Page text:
|Previous Section||Back to Table of Contents||Lords Hansard Home Page|
Whether they have commissioned any surveys to determine the location of estuaries, sea lochs and straits with potential for electricity generation using tidal flow; and, if so, when each such study is due to finish. [HL5808]
The Minister of State, Department of Energy and Climate Change & Department for Environment, Food and Rural Affairs (Lord Hunt of Kings Heath): A Sustainable Development Commission (SDC) study, Turning the TideTidal Power in the UK, funded by the Government and published in October 2007, identified the main tidal stream sites with the potential for electricity generation using tidal power. These included sites in the Pentland Firth, Alderney and the north channel. Further assessments on these and other tidal stream sites are outlined in an annexe to the SDC study Tidal Power in the UKResearch Report 1Tidal Resource Assessment at www.sd-commission.org.uk/publications/downloads/TidalPowerUK1-Tidal_resource_assessment.pdf. Further detail on the tidal power resource in the UK can also be found in the UK Marine Renewable Energy Atlas, with the tidal power resource estimates available at www.renewables-atlas.info/.
Lord Hunt of Kings Heath: The cross-government Severn Tidal Power Feasibility Study, launched in January 2008, is looking at a range of options for generating electricity from the tidal range resource of the Severn estuary. All these options offer potential flood defence benefits, with the most significant being large barrages and land-connected lagoons. A short list of options that will be examined in more detail in phase 2 of the study, if a decision is taken to proceed, will be the subject of a public consultation early in the new year.
The Minister of State, Department of Energy and Climate Change & Department for Environment, Food and Rural Affairs (Lord Hunt of Kings Heath): The consultation on a new UK renewable energy strategy, published in June 2008, explored what more could be done, above and beyond current policies, to increase renewable energy. The Government recognise that deep geothermal power could emerge as a source of renewable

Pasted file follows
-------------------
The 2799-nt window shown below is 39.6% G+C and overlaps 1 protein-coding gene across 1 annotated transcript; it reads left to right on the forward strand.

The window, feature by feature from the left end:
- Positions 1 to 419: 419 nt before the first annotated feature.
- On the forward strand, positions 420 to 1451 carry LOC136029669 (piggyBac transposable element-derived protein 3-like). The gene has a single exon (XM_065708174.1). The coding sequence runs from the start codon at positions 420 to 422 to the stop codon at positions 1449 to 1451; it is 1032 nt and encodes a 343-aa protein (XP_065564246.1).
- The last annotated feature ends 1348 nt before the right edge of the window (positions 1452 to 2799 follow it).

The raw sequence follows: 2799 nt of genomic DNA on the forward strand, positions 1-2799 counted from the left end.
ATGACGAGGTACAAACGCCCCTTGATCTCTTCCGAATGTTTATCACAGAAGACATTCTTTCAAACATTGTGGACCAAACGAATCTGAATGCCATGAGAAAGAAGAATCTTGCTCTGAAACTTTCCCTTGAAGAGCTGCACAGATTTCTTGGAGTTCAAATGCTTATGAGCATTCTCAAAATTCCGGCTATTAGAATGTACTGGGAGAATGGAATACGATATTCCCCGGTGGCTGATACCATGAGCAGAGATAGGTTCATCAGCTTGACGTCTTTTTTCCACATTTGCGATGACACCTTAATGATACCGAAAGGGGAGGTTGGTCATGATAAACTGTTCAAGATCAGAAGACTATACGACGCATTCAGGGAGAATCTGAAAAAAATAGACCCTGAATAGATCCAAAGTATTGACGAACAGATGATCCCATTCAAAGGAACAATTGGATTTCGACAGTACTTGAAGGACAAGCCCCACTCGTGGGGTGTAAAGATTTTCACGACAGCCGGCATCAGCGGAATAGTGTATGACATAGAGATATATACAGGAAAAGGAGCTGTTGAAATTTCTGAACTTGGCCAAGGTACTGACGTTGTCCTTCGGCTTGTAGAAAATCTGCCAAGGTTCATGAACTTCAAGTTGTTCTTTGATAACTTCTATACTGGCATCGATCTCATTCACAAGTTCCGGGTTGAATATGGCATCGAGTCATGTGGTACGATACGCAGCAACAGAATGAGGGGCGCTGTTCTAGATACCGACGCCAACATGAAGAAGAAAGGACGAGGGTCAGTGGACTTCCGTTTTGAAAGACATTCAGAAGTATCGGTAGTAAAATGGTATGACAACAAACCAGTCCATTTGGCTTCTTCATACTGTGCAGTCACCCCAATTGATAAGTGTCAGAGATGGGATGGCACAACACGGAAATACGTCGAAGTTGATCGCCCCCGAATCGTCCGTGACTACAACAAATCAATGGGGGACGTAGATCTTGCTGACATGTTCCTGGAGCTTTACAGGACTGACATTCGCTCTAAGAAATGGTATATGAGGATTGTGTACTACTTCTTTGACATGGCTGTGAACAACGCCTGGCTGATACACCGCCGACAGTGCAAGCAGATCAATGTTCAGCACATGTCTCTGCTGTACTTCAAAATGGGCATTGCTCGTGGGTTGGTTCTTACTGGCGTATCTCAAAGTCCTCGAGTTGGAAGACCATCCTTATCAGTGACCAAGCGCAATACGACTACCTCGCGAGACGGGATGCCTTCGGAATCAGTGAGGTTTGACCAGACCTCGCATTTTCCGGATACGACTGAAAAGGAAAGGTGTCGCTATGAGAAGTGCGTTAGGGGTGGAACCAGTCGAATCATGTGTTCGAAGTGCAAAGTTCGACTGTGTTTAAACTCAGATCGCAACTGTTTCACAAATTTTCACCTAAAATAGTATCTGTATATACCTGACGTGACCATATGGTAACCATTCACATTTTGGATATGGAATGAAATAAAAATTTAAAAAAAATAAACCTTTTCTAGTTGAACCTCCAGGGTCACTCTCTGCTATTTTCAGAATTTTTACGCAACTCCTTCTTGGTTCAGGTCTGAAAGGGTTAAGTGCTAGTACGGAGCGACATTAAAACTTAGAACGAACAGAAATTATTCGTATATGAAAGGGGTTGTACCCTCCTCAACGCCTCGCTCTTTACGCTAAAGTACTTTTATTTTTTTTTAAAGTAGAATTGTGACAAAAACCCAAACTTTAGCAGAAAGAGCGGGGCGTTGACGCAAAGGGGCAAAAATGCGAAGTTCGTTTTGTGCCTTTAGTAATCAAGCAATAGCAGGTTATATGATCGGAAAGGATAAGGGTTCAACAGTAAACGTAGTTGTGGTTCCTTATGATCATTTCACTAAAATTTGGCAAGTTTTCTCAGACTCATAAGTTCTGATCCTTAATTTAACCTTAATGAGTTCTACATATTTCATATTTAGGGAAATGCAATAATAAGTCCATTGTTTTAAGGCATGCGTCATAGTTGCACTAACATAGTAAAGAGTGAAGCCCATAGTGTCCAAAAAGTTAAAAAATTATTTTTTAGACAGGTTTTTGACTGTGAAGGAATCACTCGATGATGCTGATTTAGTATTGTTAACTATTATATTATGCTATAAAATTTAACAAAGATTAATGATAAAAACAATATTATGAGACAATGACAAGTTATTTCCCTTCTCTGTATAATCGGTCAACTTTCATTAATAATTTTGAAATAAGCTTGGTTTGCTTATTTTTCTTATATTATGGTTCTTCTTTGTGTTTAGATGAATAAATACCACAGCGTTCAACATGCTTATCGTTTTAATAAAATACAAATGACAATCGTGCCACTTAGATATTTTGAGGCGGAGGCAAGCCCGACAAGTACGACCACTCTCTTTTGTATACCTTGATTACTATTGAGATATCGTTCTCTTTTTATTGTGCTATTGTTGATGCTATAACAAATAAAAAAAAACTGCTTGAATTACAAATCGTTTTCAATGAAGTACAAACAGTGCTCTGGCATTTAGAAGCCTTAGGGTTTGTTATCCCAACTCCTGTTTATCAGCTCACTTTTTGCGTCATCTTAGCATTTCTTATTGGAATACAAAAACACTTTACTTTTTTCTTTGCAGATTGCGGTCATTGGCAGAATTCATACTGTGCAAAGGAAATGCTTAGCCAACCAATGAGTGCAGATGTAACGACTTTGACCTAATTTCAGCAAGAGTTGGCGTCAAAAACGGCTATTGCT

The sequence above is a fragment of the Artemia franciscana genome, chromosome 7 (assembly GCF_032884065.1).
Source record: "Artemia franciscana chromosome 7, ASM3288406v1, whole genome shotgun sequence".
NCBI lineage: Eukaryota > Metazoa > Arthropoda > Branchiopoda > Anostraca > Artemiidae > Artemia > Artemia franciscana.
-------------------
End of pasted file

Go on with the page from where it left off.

4 Nov 2008 : Column WA32
The Government have already put in place the renewables obligation (RO) to incentivise the production of renewable electricity, and under the proposed banding of the RO innovative renewable technologies such as deep geothermal would be eligible for double the normal rate of financial support per unit of electricity produced. An amendment to the Energy Bill to establish powers to create a renewable heat incentive was laid on 29 October 2008, and heat from deep geothermal plants would be eligible for support under that instrument when and if it is deployed.
What is their reaction to the recent decision of the Crown Court in the case in which six Greenpeace activists admitted planning or causing damage to E.ON's power station at Kingsnorth, Kent, in October 2007 but were acquitted by the jury when they pleaded the defence of lawful excuse because of their concerns about carbon dioxide emissions; and what measures the Government plan to safeguard future energy infrastructure investments that might face similar direct action by protesters. [HL5392]
The Minister of State, Department of Energy and Climate Change & Department for Environment, Food and Rural Affairs (Lord Hunt of Kings Heath): Lawful and peaceful protest is a democratic right but the Government are equally committed to the rule of law in a democratic society and to tackling illegal activity.
There are a number of measures in place to deal with conduct of this or a similar kind including the Criminal Damage Act 1971 and the offence of aggravated trespass under the Criminal Justice and Public Order Act 1994. The Government keep the adequacy of the criminal law under review in the light of changing circumstances and any particular issues that arise.
Whether, in the light of the use by European Union member states of Russian energy supplies and the situation regarding energy security, they will support in the Council of Ministers the efforts of the Government of Lithuania to extend the operational life of the Ignalina nuclear plant. [HL5371]
The Minister of State, Department of Energy and Climate Change & Department for Environment, Food and Rural Affairs (Lord Hunt of Kings Heath): We have been informed of the concerns of the Government of Lithuania, which have highlighted Lithuania's dependence on Russia for gas and electricity, the lack